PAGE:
Crisis Communications for Government in the Digital Age
Whether it is a terrorist attack, political corruption, cybersecurity breach or natural disaster, the government is no stranger to crisis and the tricky communications that come along with them. Federal and local government organizations are held to an even higher standard of ethics and transparency, given their mission and citizen-driven purpose.
Despite the abundance of valuable guidelines for crisis communications, even the best public relations pros often come up short. Crisis situations are highly emotional, move much faster than desired and are loaded with unpredictability.
The pieces rarely fall into place to capture the 1980’s Tylenol textbook response that we all studied closely in college. In the famed case, Johnson & Johnson acted immediately with full transparency to alert customers across the nation when it was discovered that some Tylenol bottles had been tampered with and poisoned. Due to the company’s ethics, open communications, and determination to put public safety first, Johnson & Johnson gained more credibility and trust with their customers than they enjoyed before.
The digital age and ever-growing presence of social media have introduced a modern-day newsroom that operates in a minute-to-minute environment, where it’s often more important to be first than it is to be accurate. Had Johnson & Johnson experienced this crisis today, the company would have likely experienced significantly more problems. The news would have traveled much faster and the traditionally PR-shy company would not have likely gotten its act together ahead of public discovery. Social media videos of tampered Tylenol bottles would have gone viral, rumors would have spread and it would have been much harder for Johnson & Johnson to make a comeback.
Social Media and the Rise of Unqualified Thought Leaders
The modern communications environment leaves public relations professionals in a much more precarious position when a crisis breaks. One of the biggest game-changers has been the introduction of citizen journalism. Unlike the ethics that guide traditional journalism, social media is often driven by what gets the most attention – whether it’s true or not.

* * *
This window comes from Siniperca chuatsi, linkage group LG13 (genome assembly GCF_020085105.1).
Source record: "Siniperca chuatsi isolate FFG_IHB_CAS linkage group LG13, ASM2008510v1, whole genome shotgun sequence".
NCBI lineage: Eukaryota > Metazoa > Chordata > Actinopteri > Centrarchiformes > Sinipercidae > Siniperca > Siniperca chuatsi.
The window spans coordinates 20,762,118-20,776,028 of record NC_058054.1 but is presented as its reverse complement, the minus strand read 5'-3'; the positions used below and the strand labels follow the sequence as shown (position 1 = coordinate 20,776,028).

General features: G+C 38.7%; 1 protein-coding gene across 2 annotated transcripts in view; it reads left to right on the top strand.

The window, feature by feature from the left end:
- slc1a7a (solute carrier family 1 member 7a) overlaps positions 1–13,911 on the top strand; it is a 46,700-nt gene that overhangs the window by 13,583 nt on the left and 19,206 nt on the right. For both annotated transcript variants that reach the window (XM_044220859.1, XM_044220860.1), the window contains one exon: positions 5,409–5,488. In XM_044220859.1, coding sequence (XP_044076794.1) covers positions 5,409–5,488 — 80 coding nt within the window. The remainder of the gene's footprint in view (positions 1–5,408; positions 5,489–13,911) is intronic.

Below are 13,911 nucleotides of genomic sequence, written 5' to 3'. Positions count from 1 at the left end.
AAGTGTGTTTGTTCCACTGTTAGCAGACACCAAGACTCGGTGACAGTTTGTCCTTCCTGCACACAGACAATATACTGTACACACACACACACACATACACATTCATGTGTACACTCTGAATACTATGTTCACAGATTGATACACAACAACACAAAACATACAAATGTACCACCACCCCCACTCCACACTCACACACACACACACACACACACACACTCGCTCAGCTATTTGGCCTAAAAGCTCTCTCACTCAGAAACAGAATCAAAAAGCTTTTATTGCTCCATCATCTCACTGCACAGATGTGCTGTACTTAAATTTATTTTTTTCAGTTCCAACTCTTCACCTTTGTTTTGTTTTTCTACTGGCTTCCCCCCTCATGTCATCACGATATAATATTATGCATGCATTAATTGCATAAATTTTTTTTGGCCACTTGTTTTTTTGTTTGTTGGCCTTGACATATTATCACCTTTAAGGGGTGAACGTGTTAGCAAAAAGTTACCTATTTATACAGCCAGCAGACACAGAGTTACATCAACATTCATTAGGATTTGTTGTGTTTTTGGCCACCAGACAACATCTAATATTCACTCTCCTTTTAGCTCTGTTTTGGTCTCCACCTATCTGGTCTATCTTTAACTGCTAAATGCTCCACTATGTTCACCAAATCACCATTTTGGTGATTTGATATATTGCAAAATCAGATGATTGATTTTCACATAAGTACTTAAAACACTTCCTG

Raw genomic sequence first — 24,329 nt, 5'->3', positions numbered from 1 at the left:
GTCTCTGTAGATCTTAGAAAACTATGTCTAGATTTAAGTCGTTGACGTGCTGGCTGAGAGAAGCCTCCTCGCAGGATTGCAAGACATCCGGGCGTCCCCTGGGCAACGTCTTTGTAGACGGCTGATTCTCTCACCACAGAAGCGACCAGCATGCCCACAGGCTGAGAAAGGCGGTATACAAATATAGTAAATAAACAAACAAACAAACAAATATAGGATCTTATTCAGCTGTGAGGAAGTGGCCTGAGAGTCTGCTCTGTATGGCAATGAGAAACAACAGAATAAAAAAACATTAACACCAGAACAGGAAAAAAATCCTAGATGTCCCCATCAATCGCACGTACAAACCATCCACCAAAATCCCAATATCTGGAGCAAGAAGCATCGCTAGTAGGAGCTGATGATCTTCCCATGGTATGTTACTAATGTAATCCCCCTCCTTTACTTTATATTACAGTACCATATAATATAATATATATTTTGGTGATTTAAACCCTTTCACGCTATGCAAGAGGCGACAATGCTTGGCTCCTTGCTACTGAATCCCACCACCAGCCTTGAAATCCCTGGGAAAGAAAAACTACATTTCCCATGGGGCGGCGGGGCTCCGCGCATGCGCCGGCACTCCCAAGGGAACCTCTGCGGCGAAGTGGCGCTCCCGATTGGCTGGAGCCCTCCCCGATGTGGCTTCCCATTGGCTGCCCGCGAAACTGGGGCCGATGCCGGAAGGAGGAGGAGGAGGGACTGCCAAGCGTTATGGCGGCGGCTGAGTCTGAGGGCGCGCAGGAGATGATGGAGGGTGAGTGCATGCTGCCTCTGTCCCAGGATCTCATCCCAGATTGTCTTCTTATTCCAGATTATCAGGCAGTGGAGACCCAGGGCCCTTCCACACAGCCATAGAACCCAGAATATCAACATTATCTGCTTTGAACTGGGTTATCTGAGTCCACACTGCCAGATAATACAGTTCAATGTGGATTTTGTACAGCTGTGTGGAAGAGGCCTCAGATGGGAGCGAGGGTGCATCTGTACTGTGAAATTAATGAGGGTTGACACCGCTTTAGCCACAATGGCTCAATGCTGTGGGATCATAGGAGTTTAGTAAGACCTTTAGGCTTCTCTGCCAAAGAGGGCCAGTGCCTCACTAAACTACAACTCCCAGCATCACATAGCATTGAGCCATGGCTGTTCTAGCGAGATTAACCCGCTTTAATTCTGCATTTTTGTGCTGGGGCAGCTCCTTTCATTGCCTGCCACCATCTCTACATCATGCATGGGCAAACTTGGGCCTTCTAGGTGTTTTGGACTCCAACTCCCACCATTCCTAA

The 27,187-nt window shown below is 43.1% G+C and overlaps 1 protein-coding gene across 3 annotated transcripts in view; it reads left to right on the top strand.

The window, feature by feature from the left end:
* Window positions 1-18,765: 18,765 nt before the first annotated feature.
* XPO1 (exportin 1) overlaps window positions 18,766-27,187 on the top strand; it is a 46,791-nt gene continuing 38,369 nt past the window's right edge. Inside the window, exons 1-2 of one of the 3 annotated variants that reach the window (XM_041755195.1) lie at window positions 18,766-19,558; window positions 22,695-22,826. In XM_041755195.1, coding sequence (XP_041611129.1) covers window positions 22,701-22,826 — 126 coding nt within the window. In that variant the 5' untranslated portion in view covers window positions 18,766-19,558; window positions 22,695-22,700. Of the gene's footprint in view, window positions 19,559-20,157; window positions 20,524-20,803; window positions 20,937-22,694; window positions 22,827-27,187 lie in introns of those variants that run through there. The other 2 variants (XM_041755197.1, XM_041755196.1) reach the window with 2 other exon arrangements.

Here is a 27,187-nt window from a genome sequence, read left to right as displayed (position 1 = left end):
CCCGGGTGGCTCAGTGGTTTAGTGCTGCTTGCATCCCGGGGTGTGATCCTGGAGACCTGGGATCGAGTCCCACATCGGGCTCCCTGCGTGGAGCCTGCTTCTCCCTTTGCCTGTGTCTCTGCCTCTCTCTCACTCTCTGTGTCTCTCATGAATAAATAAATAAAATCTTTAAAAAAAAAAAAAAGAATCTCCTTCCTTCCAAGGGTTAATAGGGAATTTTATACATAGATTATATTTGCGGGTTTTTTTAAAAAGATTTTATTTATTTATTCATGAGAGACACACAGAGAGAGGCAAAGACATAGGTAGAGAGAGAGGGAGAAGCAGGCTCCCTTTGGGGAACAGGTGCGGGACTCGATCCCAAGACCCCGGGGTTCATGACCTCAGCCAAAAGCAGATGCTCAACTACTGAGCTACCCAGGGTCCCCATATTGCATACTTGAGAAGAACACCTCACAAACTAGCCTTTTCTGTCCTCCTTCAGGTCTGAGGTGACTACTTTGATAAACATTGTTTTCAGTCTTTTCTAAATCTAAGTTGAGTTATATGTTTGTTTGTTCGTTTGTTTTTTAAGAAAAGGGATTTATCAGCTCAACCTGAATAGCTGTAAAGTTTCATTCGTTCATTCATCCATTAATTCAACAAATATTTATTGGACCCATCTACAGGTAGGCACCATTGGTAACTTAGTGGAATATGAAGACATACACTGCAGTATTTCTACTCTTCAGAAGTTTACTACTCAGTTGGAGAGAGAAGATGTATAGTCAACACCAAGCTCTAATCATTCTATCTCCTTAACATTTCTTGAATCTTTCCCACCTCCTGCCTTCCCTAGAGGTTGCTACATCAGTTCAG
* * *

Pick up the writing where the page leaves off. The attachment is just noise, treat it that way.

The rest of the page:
In looking through the lenses of crisis communications, it’s important to note that social media platforms tend to be extremely self-righteous and haughty environments. This type of banter can throw even the best communications practitioners off kilter, but it is important to understand the context and act accordingly. This is largely driven by who the naysayers are and their influence, whether there is truth behind their message, and whether a groundswell is building.
Michigan Governor Drinks Flint Water
The water crisis in Flint, Michigan is one of the best examples in the recent history of terrible crisis communications. Government leaders withheld information on the water toxicity for nearly five months before making it public, and even then did not disclose the full urgency and danger. Deception – particularly when it comes to public health – is the fastest route to permanently ruining credibility.
While surely the traditional press would have covered this issue extensively before the digital age, citizen journalism and the social media platforms available today increased this crisis by tenfold. Governor Rick Snyder, in attempt to assure the public that the water situation was improving, drank filtered water with local residents and posted on Twitter that he will do so for the next 30 days. This effort was not perceived well by the citizens, where calls for imprisonment and his resignation were the tamest responses. This was followed by demands to see his grandchildren drink the water, pictures of bathtubs filled with corroded water and much more.
Today’s world of communications offers instant access and limitless ways to express yourself as an average citizen. Honesty, ethics, compassion and open communications has never been more important, particularly in government where the sole mission is to serve its citizens.